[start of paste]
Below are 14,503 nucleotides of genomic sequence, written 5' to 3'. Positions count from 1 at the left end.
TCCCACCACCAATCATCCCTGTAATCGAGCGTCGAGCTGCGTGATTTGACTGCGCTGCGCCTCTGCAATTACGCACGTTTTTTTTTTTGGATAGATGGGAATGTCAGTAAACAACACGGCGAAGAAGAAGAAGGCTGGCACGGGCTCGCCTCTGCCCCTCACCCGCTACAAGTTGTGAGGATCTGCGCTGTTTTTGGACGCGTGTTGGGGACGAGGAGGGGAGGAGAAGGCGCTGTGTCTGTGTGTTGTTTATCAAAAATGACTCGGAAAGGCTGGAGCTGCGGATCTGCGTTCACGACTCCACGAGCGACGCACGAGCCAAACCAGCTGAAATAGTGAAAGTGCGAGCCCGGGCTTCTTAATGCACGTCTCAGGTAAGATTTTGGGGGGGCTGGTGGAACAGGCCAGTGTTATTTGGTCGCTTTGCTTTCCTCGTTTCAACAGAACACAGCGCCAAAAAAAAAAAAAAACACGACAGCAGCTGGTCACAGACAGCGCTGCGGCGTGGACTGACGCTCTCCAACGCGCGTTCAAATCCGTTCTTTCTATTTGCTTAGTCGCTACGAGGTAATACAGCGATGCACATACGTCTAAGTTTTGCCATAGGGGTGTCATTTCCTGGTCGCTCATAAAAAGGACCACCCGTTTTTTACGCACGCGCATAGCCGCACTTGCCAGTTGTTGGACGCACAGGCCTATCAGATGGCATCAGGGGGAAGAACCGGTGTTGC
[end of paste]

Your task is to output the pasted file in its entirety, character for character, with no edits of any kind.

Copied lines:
Below are 14,503 nucleotides of genomic sequence, written 5' to 3'. Positions count from 1 at the left end.
TCCCACCACCAATCATCCCTGTAATCGAGCGTCGAGCTGCGTGATTTGACTGCGCTGCGCCTCTGCAATTACGCACGTTTTTTTTTTTGGATAGATGGGAATGTCAGTAAACAACACGGCGAAGAAGAAGAAGGCTGGCACGGGCTCGCCTCTGCCCCTCACCCGCTACAAGTTGTGAGGATCTGCGCTGTTTTTGGACGCGTGTTGGGGACGAGGAGGGGAGGAGAAGGCGCTGTGTCTGTGTGTTGTTTATCAAAAATGACTCGGAAAGGCTGGAGCTGCGGATCTGCGTTCACGACTCCACGAGCGACGCACGAGCCAAACCAGCTGAAATAGTGAAAGTGCGAGCCCGGGCTTCTTAATGCACGTCTCAGGTAAGATTTTGGGGGGGCTGGTGGAACAGGCCAGTGTTATTTGGTCGCTTTGCTTTCCTCGTTTCAACAGAACACAGCGCCAAAAAAAAAAAAAAACACGACAGCAGCTGGTCACAGACAGCGCTGCGGCGTGGACTGACGCTCTCCAACGCGCGTTCAAATCCGTTCTTTCTATTTGCTTAGTCGCTACGAGGTAATACAGCGATGCACATACGTCTAAGTTTTGCCATAGGGGTGTCATTTCCTGGTCGCTCATAAAAAGGACCACCCGTTTTTTACGCACGCGCATAGCCGCACTTGCCAGTTGTTGGACGCACAGGCCTATCAGATGGCATCAGGGGGAAGAACCGGTGTTGC